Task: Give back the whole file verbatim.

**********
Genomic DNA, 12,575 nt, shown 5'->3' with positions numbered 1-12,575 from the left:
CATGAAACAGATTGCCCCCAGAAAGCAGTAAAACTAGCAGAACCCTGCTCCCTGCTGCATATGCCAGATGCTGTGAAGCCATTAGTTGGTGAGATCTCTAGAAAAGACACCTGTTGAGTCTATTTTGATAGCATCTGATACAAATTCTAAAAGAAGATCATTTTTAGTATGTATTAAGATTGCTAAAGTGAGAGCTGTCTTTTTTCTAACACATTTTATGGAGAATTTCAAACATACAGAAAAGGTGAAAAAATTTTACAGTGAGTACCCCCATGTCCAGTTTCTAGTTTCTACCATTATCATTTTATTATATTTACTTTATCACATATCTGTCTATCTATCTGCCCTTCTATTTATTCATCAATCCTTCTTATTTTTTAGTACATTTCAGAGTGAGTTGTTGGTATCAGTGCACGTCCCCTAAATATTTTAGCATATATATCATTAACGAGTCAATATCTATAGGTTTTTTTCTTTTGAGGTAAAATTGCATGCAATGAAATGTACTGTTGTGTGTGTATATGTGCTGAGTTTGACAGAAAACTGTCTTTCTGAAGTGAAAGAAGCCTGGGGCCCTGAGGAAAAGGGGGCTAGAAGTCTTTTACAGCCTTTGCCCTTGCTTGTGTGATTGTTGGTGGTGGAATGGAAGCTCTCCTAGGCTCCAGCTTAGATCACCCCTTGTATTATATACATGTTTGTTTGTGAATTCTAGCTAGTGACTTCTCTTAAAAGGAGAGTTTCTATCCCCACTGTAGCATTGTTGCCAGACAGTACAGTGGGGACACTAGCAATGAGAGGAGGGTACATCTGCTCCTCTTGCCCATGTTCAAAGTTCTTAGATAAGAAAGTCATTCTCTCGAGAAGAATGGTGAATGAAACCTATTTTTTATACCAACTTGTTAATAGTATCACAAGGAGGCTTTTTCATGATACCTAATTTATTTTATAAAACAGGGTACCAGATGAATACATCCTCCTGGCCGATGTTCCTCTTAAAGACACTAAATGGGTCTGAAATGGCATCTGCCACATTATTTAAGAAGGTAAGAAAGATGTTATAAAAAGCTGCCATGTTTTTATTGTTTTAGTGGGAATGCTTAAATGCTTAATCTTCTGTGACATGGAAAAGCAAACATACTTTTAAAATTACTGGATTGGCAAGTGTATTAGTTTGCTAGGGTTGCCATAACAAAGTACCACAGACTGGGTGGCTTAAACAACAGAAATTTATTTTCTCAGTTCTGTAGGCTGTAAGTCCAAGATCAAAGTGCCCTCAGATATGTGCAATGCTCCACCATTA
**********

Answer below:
Genomic DNA, 12,575 nt, shown 5'->3' with positions numbered 1-12,575 from the left:
CATGAAACAGATTGCCCCCAGAAAGCAGTAAAACTAGCAGAACCCTGCTCCCTGCTGCATATGCCAGATGCTGTGAAGCCATTAGTTGGTGAGATCTCTAGAAAAGACACCTGTTGAGTCTATTTTGATAGCATCTGATACAAATTCTAAAAGAAGATCATTTTTAGTATGTATTAAGATTGCTAAAGTGAGAGCTGTCTTTTTTCTAACACATTTTATGGAGAATTTCAAACATACAGAAAAGGTGAAAAAATTTTACAGTGAGTACCCCCATGTCCAGTTTCTAGTTTCTACCATTATCATTTTATTATATTTACTTTATCACATATCTGTCTATCTATCTGCCCTTCTATTTATTCATCAATCCTTCTTATTTTTTAGTACATTTCAGAGTGAGTTGTTGGTATCAGTGCACGTCCCCTAAATATTTTAGCATATATATCATTAACGAGTCAATATCTATAGGTTTTTTTCTTTTGAGGTAAAATTGCATGCAATGAAATGTACTGTTGTGTGTGTATATGTGCTGAGTTTGACAGAAAACTGTCTTTCTGAAGTGAAAGAAGCCTGGGGCCCTGAGGAAAAGGGGGCTAGAAGTCTTTTACAGCCTTTGCCCTTGCTTGTGTGATTGTTGGTGGTGGAATGGAAGCTCTCCTAGGCTCCAGCTTAGATCACCCCTTGTATTATATACATGTTTGTTTGTGAATTCTAGCTAGTGACTTCTCTTAAAAGGAGAGTTTCTATCCCCACTGTAGCATTGTTGCCAGACAGTACAGTGGGGACACTAGCAATGAGAGGAGGGTACATCTGCTCCTCTTGCCCATGTTCAAAGTTCTTAGATAAGAAAGTCATTCTCTCGAGAAGAATGGTGAATGAAACCTATTTTTTATACCAACTTGTTAATAGTATCACAAGGAGGCTTTTTCATGATACCTAATTTATTTTATAAAACAGGGTACCAGATGAATACATCCTCCTGGCCGATGTTCCTCTTAAAGACACTAAATGGGTCTGAAATGGCATCTGCCACATTATTTAAGAAGGTAAGAAAGATGTTATAAAAAGCTGCCATGTTTTTATTGTTTTAGTGGGAATGCTTAAATGCTTAATCTTCTGTGACATGGAAAAGCAAACATACTTTTAAAATTACTGGATTGGCAAGTGTATTAGTTTGCTAGGGTTGCCATAACAAAGTACCACAGACTGGGTGGCTTAAACAACAGAAATTTATTTTCTCAGTTCTGTAGGCTGTAAGTCCAAGATCAAAGTGCCCTCAGATATGTGCAATGCTCCACCATTA